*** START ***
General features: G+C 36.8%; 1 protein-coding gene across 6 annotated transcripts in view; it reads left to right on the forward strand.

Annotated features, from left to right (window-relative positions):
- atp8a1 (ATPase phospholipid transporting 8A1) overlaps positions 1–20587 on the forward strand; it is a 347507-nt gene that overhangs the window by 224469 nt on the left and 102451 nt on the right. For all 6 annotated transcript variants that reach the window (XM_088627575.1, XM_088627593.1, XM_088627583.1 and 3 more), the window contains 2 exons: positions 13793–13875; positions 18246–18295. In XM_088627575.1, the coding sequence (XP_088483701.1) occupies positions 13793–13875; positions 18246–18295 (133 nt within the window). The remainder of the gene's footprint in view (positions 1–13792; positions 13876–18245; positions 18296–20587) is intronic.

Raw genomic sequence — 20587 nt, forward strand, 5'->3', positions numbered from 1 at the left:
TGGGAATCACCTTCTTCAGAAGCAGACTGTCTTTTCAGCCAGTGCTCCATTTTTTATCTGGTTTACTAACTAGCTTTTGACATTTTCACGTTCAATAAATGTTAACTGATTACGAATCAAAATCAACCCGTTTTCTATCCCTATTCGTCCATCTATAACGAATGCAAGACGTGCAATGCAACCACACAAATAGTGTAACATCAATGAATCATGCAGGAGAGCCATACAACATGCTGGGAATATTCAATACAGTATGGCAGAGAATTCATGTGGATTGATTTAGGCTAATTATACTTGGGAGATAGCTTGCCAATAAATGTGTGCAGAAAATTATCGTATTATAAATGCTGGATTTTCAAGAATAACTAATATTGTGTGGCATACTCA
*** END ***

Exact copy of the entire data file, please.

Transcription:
General features: G+C 36.8%; 1 protein-coding gene across 6 annotated transcripts in view; it reads left to right on the forward strand.

Annotated features, from left to right (window-relative positions):
- atp8a1 (ATPase phospholipid transporting 8A1) overlaps positions 1–20587 on the forward strand; it is a 347507-nt gene that overhangs the window by 224469 nt on the left and 102451 nt on the right. For all 6 annotated transcript variants that reach the window (XM_088627575.1, XM_088627593.1, XM_088627583.1 and 3 more), the window contains 2 exons: positions 13793–13875; positions 18246–18295. In XM_088627575.1, the coding sequence (XP_088483701.1) occupies positions 13793–13875; positions 18246–18295 (133 nt within the window). The remainder of the gene's footprint in view (positions 1–13792; positions 13876–18245; positions 18296–20587) is intronic.

Raw genomic sequence — 20587 nt, forward strand, 5'->3', positions numbered from 1 at the left:
TGGGAATCACCTTCTTCAGAAGCAGACTGTCTTTTCAGCCAGTGCTCCATTTTTTATCTGGTTTACTAACTAGCTTTTGACATTTTCACGTTCAATAAATGTTAACTGATTACGAATCAAAATCAACCCGTTTTCTATCCCTATTCGTCCATCTATAACGAATGCAAGACGTGCAATGCAACCACACAAATAGTGTAACATCAATGAATCATGCAGGAGAGCCATACAACATGCTGGGAATATTCAATACAGTATGGCAGAGAATTCATGTGGATTGATTTAGGCTAATTATACTTGGGAGATAGCTTGCCAATAAATGTGTGCAGAAAATTATCGTATTATAAATGCTGGATTTTCAAGAATAACTAATATTGTGTGGCATACTCA